Application developers however seem to be overly careful and often frown upon bytecode manipulation as an arcane art that is risky and difficult to understand. This presentation will show you that it's easier than you think. We'll go over concise examples that illustrate the concepts. Distinct patterns, coming from different domains, will give you ideas about adopting byte code manipulation for your own products. You'll learn arguments to reassure skeptics and see how the manipulation can plugged into your tool chain. We'll finish off with tips and tricks to write maintainable code with the ASM library.

After this session you'll see byte code manipulation as another tool in your arsenal and you'll have a good picture of how to start using it yourself.


  • What is bytecode manipulation?
  • Some popular projects that use it
  • Don't be afraid
  • Plug in the manipulation
  • Best practices
posted by Geert Bevin in Java on Sep 17, 2008 1:29 PM : 0 comments [permalink]
Speaking at TSSJS 2008 Europe in Prague

Next month I'll be speaking at Java Symposium.

The topics I will cover are:

I've done both sessions before and they're pretty solid now.

The 'Boldly go...' one has been a huge success at JavaOne as it was booked completely full and I did a repeat session on Friday that still had quite good attendance.

See you in Prague!

speaking at TSSJS 2008

posted by Geert Bevin in Java on May 21, 2008 12:41 PM : 0 comments [permalink]
Closing several JDBC statements cleanly

It's been a while since I wrote some raw JDBC code. I didn't remember that it was so tedious to manually close a series of PreparedStatement objects and make sure that any exception was properly handled and reported.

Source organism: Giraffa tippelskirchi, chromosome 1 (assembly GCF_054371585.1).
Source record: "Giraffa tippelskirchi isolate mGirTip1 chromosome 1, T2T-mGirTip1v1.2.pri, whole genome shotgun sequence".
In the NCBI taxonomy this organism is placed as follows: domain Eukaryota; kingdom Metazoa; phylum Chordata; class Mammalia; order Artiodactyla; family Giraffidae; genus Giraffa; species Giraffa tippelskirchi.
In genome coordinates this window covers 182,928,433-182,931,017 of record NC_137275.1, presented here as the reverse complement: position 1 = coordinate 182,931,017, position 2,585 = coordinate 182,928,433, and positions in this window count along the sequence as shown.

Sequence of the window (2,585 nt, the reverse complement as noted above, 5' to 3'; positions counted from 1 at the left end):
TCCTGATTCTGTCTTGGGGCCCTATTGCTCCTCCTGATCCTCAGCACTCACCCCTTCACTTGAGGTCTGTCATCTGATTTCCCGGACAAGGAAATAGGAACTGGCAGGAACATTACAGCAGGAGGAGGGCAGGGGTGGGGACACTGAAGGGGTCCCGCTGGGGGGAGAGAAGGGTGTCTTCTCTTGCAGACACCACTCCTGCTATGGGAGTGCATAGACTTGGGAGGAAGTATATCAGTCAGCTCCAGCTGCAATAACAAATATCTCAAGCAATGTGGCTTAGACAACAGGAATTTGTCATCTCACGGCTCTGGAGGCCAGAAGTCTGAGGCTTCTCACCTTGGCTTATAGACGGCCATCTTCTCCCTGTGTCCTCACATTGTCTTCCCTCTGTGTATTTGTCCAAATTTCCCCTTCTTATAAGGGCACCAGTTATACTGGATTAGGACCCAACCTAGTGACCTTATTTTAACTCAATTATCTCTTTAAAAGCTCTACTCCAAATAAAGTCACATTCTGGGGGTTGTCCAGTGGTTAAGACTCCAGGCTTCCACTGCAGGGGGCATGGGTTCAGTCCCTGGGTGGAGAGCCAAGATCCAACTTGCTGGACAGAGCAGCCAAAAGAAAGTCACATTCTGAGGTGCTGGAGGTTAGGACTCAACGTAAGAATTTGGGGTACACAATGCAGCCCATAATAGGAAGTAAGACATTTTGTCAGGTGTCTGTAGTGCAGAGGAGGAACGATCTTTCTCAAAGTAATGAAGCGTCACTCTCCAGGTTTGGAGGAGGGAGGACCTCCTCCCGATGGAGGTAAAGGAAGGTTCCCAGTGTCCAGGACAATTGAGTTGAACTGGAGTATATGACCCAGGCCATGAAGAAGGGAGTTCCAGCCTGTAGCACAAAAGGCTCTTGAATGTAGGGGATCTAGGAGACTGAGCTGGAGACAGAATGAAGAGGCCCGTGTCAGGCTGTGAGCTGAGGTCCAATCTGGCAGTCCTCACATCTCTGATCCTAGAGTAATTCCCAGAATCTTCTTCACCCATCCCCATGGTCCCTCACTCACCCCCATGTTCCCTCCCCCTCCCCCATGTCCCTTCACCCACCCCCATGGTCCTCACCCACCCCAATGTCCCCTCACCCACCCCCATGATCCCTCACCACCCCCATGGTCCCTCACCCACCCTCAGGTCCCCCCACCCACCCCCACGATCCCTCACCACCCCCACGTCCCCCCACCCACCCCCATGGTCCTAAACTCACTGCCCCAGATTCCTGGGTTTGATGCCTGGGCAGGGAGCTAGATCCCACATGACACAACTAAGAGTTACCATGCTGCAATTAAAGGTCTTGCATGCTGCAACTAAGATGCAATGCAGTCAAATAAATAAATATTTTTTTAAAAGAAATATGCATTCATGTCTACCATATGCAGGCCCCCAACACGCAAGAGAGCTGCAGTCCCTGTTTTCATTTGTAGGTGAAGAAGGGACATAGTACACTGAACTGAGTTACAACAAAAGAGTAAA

Note that the ARM blocks or BGGA closures proposals don't make this easier since this cleanup should be done after the prepared statements have been used for a while in various other methods, it doesn't automatically have to be done at the end of a lexical scope.

This is what I came up with.

Of course, you could write an alternative implementation that creates some kind of repository for the prepared statements in a map and then provide a method that closes them all by going over the entries of the map while preserving the exceptions in a similar manner. Any other suggestions or comments for this to be done better?

private PreparedStatement psStmt1;
private PreparedStatement psStmt2;
private PreparedStatement psStmt3;
public void cleanup() throws SQLException {
  SQLException exception = null;
  if (psStmt1 != null) {
    try {
    } catch (SQLException e) {
      exception = e;
    } finally {
      psStmt1 = null;
  if (psStmt2 != null) {
    try {
    } catch (SQLException e) {
      if (exception != null) e.setNextException(exception);
      exception = e;
    } finally {
      psStmt2 = null;
  if (psStmt3 != null) {
    try {
    } catch (SQLException e) {
      if (exception != null) e.setNextException(exception);
      exception = e;
    } finally {
      psStmt3 = null;
  if (exception != null) {
    throw exception;
posted by Geert Bevin in Java on Jan 30, 2008 6:11 PM : 4 comments [permalink]
Java Champions interviews at JavaPolis 2007

At JavaPolis 2007, Aaron Houston the coordinator of the Sun Java Champions program, recorded a whole collection of short interviews with the Java Champions that were present at the conference (2-8 mins).

If you're wondering what the Java Champions are up to, or even who or what they are, this is a easy and quick way to find out.

The interviews can be found on the Java Champions homepage and will eventually move to the library section.

You can listen to my interview directly here (6 min 12 MB):

posted by Geert Bevin in Java on Jan 4, 2008 7:20 PM : 0 comments [permalink]